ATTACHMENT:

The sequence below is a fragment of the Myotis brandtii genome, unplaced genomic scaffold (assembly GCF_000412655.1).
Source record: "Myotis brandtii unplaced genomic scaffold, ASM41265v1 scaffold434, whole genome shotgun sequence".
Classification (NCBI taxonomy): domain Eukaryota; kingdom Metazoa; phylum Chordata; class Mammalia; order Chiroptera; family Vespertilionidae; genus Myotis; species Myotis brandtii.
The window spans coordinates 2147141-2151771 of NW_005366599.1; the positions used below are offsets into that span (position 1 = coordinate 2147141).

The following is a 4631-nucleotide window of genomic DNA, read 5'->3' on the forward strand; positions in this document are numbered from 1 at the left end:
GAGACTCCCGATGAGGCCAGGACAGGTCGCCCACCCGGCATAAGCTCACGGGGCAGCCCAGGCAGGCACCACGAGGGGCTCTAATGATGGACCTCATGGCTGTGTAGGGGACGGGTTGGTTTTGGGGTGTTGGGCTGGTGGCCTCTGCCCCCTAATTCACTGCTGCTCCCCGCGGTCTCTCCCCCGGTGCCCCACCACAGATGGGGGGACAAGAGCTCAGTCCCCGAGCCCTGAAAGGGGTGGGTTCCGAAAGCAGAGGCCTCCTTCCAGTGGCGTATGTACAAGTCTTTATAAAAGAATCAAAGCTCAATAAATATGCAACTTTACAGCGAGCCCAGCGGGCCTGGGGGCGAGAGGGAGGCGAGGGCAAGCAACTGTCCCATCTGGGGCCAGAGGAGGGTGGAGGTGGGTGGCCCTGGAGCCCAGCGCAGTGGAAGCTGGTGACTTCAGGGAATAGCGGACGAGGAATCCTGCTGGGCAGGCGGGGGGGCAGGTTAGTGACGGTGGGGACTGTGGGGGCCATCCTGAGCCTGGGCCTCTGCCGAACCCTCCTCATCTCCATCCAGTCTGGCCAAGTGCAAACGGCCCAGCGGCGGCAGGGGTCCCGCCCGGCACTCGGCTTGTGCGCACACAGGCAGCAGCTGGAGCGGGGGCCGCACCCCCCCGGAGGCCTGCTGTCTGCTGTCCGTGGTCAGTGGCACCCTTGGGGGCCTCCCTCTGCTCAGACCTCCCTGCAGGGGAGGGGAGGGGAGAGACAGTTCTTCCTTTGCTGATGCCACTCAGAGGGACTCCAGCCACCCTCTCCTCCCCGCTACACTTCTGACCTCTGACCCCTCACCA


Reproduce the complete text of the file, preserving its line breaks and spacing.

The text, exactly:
The sequence below is a fragment of the Myotis brandtii genome, unplaced genomic scaffold (assembly GCF_000412655.1).
Source record: "Myotis brandtii unplaced genomic scaffold, ASM41265v1 scaffold434, whole genome shotgun sequence".
Classification (NCBI taxonomy): domain Eukaryota; kingdom Metazoa; phylum Chordata; class Mammalia; order Chiroptera; family Vespertilionidae; genus Myotis; species Myotis brandtii.
The window spans coordinates 2147141-2151771 of NW_005366599.1; the positions used below are offsets into that span (position 1 = coordinate 2147141).

The following is a 4631-nucleotide window of genomic DNA, read 5'->3' on the forward strand; positions in this document are numbered from 1 at the left end:
GAGACTCCCGATGAGGCCAGGACAGGTCGCCCACCCGGCATAAGCTCACGGGGCAGCCCAGGCAGGCACCACGAGGGGCTCTAATGATGGACCTCATGGCTGTGTAGGGGACGGGTTGGTTTTGGGGTGTTGGGCTGGTGGCCTCTGCCCCCTAATTCACTGCTGCTCCCCGCGGTCTCTCCCCCGGTGCCCCACCACAGATGGGGGGACAAGAGCTCAGTCCCCGAGCCCTGAAAGGGGTGGGTTCCGAAAGCAGAGGCCTCCTTCCAGTGGCGTATGTACAAGTCTTTATAAAAGAATCAAAGCTCAATAAATATGCAACTTTACAGCGAGCCCAGCGGGCCTGGGGGCGAGAGGGAGGCGAGGGCAAGCAACTGTCCCATCTGGGGCCAGAGGAGGGTGGAGGTGGGTGGCCCTGGAGCCCAGCGCAGTGGAAGCTGGTGACTTCAGGGAATAGCGGACGAGGAATCCTGCTGGGCAGGCGGGGGGGCAGGTTAGTGACGGTGGGGACTGTGGGGGCCATCCTGAGCCTGGGCCTCTGCCGAACCCTCCTCATCTCCATCCAGTCTGGCCAAGTGCAAACGGCCCAGCGGCGGCAGGGGTCCCGCCCGGCACTCGGCTTGTGCGCACACAGGCAGCAGCTGGAGCGGGGGCCGCACCCCCCCGGAGGCCTGCTGTCTGCTGTCCGTGGTCAGTGGCACCCTTGGGGGCCTCCCTCTGCTCAGACCTCCCTGCAGGGGAGGGGAGGGGAGAGACAGTTCTTCCTTTGCTGATGCCACTCAGAGGGACTCCAGCCACCCTCTCCTCCCCGCTACACTTCTGACCTCTGACCCCTCACCA